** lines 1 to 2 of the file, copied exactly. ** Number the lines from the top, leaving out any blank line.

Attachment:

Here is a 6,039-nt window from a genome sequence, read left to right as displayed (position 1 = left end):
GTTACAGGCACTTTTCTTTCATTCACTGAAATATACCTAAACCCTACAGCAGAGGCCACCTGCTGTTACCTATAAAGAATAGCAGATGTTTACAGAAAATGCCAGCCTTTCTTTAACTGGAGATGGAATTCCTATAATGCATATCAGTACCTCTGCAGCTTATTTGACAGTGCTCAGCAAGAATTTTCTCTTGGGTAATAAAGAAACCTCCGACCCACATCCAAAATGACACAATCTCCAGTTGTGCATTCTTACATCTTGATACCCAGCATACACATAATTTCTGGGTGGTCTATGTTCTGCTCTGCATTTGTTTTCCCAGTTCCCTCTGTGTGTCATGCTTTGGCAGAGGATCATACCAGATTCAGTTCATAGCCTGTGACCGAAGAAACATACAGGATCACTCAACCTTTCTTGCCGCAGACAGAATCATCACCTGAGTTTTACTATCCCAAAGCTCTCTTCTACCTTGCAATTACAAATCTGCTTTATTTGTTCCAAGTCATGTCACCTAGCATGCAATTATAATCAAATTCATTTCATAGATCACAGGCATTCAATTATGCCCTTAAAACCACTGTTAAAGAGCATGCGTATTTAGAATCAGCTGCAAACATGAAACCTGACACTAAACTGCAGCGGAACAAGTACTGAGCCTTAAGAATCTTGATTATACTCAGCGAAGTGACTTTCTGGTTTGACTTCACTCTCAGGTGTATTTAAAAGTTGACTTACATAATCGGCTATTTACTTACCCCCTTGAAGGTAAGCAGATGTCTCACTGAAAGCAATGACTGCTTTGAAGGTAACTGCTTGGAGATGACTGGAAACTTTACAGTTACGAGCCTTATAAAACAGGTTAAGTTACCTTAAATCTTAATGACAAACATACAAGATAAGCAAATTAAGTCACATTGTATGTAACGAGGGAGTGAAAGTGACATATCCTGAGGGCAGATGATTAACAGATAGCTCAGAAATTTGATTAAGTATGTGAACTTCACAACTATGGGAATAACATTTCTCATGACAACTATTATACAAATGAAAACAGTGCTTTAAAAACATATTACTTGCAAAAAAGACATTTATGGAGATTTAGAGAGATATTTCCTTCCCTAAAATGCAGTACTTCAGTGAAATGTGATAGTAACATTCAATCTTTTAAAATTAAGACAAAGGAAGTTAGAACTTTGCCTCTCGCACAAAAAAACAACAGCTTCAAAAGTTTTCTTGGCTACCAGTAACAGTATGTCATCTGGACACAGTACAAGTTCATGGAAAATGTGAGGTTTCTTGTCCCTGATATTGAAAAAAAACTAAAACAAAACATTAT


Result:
Here is a 6,039-nt window from a genome sequence, read left to right as displayed (position 1 = left end):
GTTACAGGCACTTTTCTTTCATTCACTGAAATATACCTAAACCCTACAGCAGAGGCCACCTGCTGTTACCTATAAAGAATAGCAGATGTTTACAGAAAATGCCAGCCTTTCTTTAACTGGAGATGGAATTCCTATAATGCATATCAGTACCTCTGCAGCTTATTTGACAGTGCTCAGCAAGAATTTTCTCTTGGGTAATAAAGAAACCTCCGACCCACATCCAAAATGACACAATCTCCAGTTGTGCATTCTTACATCTTGATACCCAGCATACACATAATTTCTGGGTGGTCTATGTTCTGCTCTGCATTTGTTTTCCCAGTTCCCTCTGTGTGTCATGCTTTGGCAGAGGATCATACCAGATTCAGTTCATAGCCTGTGACCGAAGAAACATACAGGATCACTCAACCTTTCTTGCCGCAGACAGAATCATCACCTGAGTTTTACTATCCCAAAGCTCTCTTCTACCTTGCAATTACAAATCTGCTTTATTTGTTCCAAGTCATGTCACCTAGCATGCAATTATAATCAAATTCATTTCATAGATCACAGGCATTCAATTATGCCCTTAAAACCACTGTTAAAGAGCATGCGTATTTAGAATCAGCTGCAAACATGAAACCTGACACTAAACTGCAGCGGAACAAGTACTGAGCCTTAAGAATCTTGATTATACTCAGCGAAGTGACTTTCTGGTTTGACTTCACTCTCAGGTGTATTTAAAAGTTGACTTACATAATCGGCTATTTACTTACCCCCTTGAAGGTAAGCAGATGTCTCACTGAAAGCAATGACTGCTTTGAAGGTAACTGCTTGGAGATGACTGGAAACTTTACAGTTACGAGCCTTATAAAACAGGTTAAGTTACCTTAAATCTTAATGACAAACATACAAGATAAGCAAATTAAGTCACATTGTATGTAACGAGGGAGTGAAAGTGACATATCCTGAGGGCAGATGATTAACAGATAGCTCAGAAATTTGATTAAGTATGTGAACTTCACAACTATGGGAATAACATTTCTCATGACAACTATTATACAAATGAAAACAGTGCTTTAAAAACATATTACTTGCAAAAAAGACATTTATGGAGATTTAGAGAGATATTTCCTTCCCTAAAATGCAGTACTTCAGTGAAATGTGATAGTAACATTCAATCTTTTAAAATTAAGACAAAGGAAGTTAGAACTTTGCCTCTCGCACAAAAAAACAACAGCTTCAAAAGTTTTCTTGGCTACCAGTAACAGTATGTCATCTGGACACAGTACAAGTTCATGGAAAATGTGAGGTTTCTTGTCCCTGATATTGAAAAAAAACTAAAACAAAACATTAT